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Lake Melakwa

Our hike up to Camp Muir is getting drawing near. Logan and I have been doing quite a few hikes this summer to prepare and last Saturday it was Lake Melakwa. We had originally planned to attempt to get to Mailbox Peak (one of the hardest local hikes) but given the smoke, we decided to do something that didn’t require clear skies for the payoff at the top.

It’s a good thing we switched to Lake Melakwa. Even though the smoke had started to blow out of the area, there were a lot of clouds and even a few raindrops on our windshield as we drove there. (We haven’t had rain in 56 days!) Mailbox Peak almost certainly would have had a disappointing view at the top.

We left my house at 6am, hoping to get to the trailhead before this incredibly popular hike got super crowded. The early start paid off. We hit the trail at about 7:10 and we were the first ones up it. That meant we got to clean out the spider webs but it also meant that we didn’t see a soul until we got to the lake!

The hike was gorgeous. I can see why it is so popular. You cross Denny Creek a few times both with bridges and without. You walk under the enormously tall I-90 raised roadway and there is a fairly tall waterfall. Even if you just went a mile up the trail to “waterslide rock” to let your kid play in the water, I’d still say it’s a worthwhile hike.

It’s around 9 miles roundtrip with 2500 feet of elevation gain. On the way up, I felt like the trail was relatively smooth, but on the way down I really noticed all the rocks on the upper part of the hike. It’s not nearly as rocky as a hike like Pilchuck though. And while Melakwa is the Chinook word for mosquito, we only saw a handful of bugs. There was a pretty constant light rain at times on the hike so maybe that kept them at bay.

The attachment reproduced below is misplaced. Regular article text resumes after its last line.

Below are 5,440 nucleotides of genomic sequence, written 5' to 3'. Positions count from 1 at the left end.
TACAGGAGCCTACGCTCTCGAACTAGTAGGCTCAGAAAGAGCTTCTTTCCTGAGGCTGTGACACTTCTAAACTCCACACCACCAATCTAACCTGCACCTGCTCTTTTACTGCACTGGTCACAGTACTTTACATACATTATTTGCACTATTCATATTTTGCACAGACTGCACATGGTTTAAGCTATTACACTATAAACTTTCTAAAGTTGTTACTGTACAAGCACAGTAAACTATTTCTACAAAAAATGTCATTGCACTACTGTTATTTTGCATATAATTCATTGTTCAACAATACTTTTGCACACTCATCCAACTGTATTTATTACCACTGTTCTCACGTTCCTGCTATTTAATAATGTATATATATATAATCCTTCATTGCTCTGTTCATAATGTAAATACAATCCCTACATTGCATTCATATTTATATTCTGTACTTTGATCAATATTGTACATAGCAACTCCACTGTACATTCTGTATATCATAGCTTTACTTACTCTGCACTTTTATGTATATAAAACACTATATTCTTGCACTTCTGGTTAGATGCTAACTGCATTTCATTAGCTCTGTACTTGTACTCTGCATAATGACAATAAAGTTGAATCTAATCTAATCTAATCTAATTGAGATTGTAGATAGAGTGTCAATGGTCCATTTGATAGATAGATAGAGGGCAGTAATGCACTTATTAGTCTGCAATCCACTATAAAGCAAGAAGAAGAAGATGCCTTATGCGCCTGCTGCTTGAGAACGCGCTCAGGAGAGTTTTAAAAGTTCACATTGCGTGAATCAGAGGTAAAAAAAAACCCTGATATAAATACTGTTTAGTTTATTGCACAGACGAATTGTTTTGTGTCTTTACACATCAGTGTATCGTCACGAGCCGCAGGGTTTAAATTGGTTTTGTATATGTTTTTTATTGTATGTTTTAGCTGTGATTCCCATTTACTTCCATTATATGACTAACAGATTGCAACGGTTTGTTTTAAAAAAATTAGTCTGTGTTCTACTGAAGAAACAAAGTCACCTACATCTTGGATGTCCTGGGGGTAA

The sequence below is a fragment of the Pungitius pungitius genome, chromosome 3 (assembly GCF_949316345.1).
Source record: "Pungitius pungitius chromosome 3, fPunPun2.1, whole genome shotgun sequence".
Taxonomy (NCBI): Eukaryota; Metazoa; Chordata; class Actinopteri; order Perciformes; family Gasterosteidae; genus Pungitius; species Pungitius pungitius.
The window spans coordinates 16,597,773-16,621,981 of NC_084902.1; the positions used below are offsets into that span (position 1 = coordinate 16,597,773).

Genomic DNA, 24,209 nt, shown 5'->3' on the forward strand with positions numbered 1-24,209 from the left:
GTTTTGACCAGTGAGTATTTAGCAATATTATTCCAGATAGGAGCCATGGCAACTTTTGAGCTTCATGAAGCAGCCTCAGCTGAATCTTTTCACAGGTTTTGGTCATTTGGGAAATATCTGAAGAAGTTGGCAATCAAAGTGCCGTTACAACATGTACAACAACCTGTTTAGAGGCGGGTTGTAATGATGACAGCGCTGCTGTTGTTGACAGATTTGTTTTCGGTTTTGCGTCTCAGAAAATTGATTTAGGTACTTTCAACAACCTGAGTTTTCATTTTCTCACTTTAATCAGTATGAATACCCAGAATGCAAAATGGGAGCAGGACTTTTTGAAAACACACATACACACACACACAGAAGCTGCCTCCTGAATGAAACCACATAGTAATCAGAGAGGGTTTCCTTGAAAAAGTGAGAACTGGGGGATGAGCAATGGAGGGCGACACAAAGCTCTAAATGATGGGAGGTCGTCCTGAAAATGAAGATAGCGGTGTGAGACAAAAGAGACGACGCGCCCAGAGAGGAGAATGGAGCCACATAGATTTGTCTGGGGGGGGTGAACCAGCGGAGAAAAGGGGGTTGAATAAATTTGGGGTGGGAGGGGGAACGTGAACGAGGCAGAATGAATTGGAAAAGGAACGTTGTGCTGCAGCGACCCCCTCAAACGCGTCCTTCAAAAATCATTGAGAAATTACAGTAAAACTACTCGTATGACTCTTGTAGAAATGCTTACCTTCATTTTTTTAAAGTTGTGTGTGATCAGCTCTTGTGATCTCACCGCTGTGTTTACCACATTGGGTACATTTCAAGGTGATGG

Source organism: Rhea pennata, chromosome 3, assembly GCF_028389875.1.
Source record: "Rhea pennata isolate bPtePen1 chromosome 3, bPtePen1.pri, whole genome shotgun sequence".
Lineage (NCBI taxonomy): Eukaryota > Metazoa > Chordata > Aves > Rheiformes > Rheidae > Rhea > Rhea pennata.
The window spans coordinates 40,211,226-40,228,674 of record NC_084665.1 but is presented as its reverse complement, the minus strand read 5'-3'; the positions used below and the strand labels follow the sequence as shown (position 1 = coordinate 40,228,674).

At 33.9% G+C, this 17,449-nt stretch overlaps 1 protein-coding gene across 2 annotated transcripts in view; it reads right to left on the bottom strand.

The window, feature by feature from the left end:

The views on the way up were great but wow, that lake is gorgeous! We made it up in just a shade over 2 hours. We were the only ones there except for a couple overnight campers across the lake. A few groups were only 5-10 minutes behind us though.

I don’t know exactly what my top 3 hikes in the area are, but this is probably one of them. The only catch is that you really should get there by 7 or 7:30. When we left there were an incredible amount of cars there and hiking is so much better when you have some solitude! Not to mention that it’s better when you can park right by the trailhead instead of adding a mile to the hike so you can get to your car.

You can view our trip stats on the Garmin site. It’s a little screwed up because I forgot to stop it until about 10 minutes down the road.